A Gallup Poll in January this year showed 37 percent favored deporting all undocumented immigrants. Fifty percent support banning sanctuary cities, nearly 50 percent support ending immigrants from sponsoring family members, 85 percent want tighter border security and nearly that many supports hiring significantly more border patrol agents.

This is the political reality. And, it is realistic steps, not idealistic values, that are required to aid undocumented immigrants. If not, the political discord and divide is likely to become more volatile. A half a win now, is better than no win. Simply opposing Trump has proven a losing strategy. Senate bill 744 is the political center and the political possible. It was supported by many immigrant rights organizations and US labor unions. Senate Democrats were party to drafting the language.

Of course, efforts should be made to fight for improvements during negotiations and for more just solutions overtime, but the nations need a partial win now. To hope a Democratic administration and congress will enact a significantly more generous provisions than those in S.744 is Pollyannaish. They will have little choice to act. It appears they just want to claim credit for it on their watch.

A compromise approach might also lessen Trump’s support among his base. If he does not agree to negotiate or baulks at a deal that his base finds realistic it will cast doubt on his motives. If a deal is reached, it will take the issue off the table and both sides can claim victory. With this aside Democrats will have a better chance to defeat him 2020.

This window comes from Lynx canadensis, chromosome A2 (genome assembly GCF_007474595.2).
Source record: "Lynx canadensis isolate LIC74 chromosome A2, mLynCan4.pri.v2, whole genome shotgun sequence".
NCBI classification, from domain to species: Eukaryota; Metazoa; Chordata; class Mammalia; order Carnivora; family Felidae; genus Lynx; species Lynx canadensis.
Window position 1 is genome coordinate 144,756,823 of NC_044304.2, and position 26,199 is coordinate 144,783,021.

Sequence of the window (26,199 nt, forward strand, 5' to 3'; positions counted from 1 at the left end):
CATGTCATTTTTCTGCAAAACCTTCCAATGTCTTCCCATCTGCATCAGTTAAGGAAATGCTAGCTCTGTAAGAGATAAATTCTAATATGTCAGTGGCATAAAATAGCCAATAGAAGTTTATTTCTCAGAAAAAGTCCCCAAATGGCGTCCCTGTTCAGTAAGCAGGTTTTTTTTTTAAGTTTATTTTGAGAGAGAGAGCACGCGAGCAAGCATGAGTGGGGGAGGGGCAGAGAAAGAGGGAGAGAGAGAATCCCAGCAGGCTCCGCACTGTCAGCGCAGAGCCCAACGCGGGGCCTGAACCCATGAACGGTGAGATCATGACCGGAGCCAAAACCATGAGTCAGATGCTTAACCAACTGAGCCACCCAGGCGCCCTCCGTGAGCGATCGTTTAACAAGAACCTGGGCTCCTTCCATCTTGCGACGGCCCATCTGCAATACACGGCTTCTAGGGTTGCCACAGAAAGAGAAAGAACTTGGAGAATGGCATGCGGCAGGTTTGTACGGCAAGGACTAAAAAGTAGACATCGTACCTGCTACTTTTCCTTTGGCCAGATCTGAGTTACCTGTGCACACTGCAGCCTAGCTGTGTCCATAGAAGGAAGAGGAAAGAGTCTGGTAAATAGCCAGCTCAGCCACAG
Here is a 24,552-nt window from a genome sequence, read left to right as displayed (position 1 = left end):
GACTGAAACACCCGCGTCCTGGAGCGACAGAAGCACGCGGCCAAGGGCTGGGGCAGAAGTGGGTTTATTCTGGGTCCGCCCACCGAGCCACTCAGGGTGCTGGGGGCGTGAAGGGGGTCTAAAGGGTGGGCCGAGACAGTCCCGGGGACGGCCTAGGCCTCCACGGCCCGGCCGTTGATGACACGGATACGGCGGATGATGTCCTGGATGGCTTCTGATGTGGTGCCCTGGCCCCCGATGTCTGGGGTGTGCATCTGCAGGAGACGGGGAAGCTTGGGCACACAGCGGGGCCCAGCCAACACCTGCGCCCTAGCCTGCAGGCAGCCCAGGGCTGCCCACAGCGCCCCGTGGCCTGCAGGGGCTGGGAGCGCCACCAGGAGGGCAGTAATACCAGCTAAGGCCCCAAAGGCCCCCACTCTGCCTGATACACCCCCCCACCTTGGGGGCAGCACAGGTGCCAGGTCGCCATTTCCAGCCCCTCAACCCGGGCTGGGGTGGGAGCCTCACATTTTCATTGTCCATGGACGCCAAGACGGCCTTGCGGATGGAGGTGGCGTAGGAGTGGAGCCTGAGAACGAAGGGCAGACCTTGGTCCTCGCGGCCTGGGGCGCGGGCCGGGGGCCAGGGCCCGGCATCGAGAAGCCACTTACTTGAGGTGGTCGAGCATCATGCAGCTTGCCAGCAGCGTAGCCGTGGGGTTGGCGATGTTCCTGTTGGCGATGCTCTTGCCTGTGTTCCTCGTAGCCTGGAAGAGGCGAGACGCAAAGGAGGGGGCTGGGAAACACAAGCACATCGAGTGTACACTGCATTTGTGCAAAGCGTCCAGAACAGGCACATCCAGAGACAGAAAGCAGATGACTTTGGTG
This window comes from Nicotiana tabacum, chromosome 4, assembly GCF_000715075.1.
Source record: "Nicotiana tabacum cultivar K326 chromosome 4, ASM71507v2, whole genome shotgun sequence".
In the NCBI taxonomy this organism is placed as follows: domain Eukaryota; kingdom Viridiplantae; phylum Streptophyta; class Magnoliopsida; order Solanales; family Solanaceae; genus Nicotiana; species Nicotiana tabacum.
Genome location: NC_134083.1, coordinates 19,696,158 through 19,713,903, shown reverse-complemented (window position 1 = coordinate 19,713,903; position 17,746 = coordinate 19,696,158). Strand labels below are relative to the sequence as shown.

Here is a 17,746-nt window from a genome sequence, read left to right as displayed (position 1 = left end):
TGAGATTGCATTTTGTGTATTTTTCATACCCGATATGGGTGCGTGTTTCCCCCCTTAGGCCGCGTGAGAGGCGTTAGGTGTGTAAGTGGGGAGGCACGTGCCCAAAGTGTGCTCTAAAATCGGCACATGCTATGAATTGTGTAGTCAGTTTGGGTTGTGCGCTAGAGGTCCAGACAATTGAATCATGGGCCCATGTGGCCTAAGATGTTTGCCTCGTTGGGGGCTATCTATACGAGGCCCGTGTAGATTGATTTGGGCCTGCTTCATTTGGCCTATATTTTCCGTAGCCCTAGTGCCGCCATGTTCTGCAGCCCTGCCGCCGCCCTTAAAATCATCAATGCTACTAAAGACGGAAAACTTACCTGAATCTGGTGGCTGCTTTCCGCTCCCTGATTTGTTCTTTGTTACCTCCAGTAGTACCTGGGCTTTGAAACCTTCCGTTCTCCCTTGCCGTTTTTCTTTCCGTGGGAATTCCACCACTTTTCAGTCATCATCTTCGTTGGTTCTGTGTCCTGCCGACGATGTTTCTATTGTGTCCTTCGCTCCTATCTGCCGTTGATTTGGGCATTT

For activists that long for a more just solution, our struggle will continue. Our efforts must include demanding a change in the long-standing US foreign policy of interfering militarily in Central America and elsewhere. The bipartisan agreement on imperialist foreign policy is no more evident than that displayed toward Honduras under both the Obama and Trump administration. In 2009, then secretary of state, Hillary Clinton, declined to call the coup in Honduras that ousted an elected government, a coup. The US sided with the elite coup makers, not the people.

Then, in 2017, the Trump administration gave a stamp of approval to a stolen election that again disenfranchised the people of Honduras. This led to protests and repression. The actions of both administrations led to a surge of asylum seekers at the US border. Our foreign policies create migration. This is not the space to review decades of mistaken, brutal US foreign policies in the region. The struggle to change US foreign policy will continue. However, the current immigration issues must be tackle now.

Leading Democrats were mum during the Obama administration as an estimated 2.5 million immigrants were deported. Some untold number led to family separations. In 2014-15, the administration paid for the Mexican police and military to close the border with Guatemala to stop unaccompanied minors from Honduras traveling to the US. Thus, it is the height of hypocrisy for Democrats to obstruct a deal that could bring relief to the undocumented. Is a deal possible? The only way to find out is to put a proposal on the table that tests whether or not the GOP and Trump are serious. If they are not, at least the American people will know who is obstructing a solution. As such, whether a deal is made or not, this approach can take the steam out of Trump’s rhetoric and dampen his re-election chances.

Wayne Nealis is a writer and activist living in Minneapolis, Minnesota and author of the 2015 book, Which Way Forward?: Challenge the two-party capitalist system, published by the press he founded in 2015, Adonde Press. His most recent publication by Adonde is: The imperialist offensive and the U.S. peace movement. Read other articles by Wayne.